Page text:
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The on day service is increasing same day access for patients and freeing up time for the GP practices to better meet the needs of their patients with complex and long-term conditions. As part of the on day service ‘offer’ a clinical pharmacist, also known as the ‘patient facing pharmacist’, is linking in with colleagues to help provide a more comprehensive primary care service.

Clinical pharmacist Jason Punyer explains more about his role and where he sees opportunities to develop: “What we’re focusing on in Erewash is the on day service model and this is a service provided by a GP, advanced nurse practitioners, physiotherapists, mental health worker, and the clinical pharmacist.

"In the future I’ll be looking to see more patients face-to-face but what I’m concentrating on at the moment are telephone advice clinics around medication with prescribing if necessary. The other half of the job is carrying out targeted/reactive medication reviews on patients that are post-discharge or, for example, have had falls or are confused around their medication. 

“I look at the medication and can help manage those medications, particularly when working with patients who may have several long-term conditions. In Erewash we’re looking at more of the on day need and activity has been fairly low for me so far but we’re working to increase that. It may be that my work broadens out to wider support within general practice, freeing up more of the GPs’ time.

“I started covering just the Ilkeston side of Erewash initially and I am now covering the Long Eaton side until another pharmacist is recruited. The on day service for Ilkeston is based at Littlewick surgery and so when I have telephone clinics I’m based there, otherwise I am hosted by Dr Purnell and Partners at Ilkeston Health Centre.

“As well as supporting the GP practices in Erewash, I support the community services, district nurses, community matrons, the care homes team, the out of hours team, the care co-ordinators and the hubs. I’m there as a support resource around medications. My referrals tend to come through via the care coordinators for patients post-discharge who might be confused about their medication and don’t know what they’re supposed to be doing. Sometimes there’s duplicate medication or there’s missing information and I’m there to fill in the gaps and make sense of it all for them.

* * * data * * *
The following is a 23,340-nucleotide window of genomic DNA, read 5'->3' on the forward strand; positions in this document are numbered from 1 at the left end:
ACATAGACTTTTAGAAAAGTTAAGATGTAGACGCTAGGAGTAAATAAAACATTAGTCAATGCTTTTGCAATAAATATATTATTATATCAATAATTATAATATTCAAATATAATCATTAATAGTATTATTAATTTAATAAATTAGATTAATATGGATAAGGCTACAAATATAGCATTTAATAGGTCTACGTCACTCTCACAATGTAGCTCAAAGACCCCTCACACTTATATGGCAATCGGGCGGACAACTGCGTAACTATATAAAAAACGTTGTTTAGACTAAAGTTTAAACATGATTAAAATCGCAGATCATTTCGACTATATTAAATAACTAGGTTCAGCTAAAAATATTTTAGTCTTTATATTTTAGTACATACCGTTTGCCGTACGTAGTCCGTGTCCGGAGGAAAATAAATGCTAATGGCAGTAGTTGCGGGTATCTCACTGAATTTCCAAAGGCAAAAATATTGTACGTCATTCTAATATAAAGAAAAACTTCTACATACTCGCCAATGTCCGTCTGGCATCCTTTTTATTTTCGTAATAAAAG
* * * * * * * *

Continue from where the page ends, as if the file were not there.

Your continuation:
“As with any new pilot project it’s been a bit slow to start with but it’s starting to pick up now and I’m encouraged by that. The message to my colleagues is: if you’re unsure about whether a referral or appointment is appropriate then just book it or speak to me about it; I’m here, talk to me, email me, message me, just book it in and if it’s not appropriate I will provide feedback.

“Everyone does a job to try to make a difference and certainly in the contacts I’ve had with patients I’ve felt like I have made a difference. It’s always difficult to prove whether those patients would have led to a (hospital) admission but there’s lots of reasons to believe that these interventions will have prevented something.”

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Wellbeing Erewash

by Wellbeing Erewash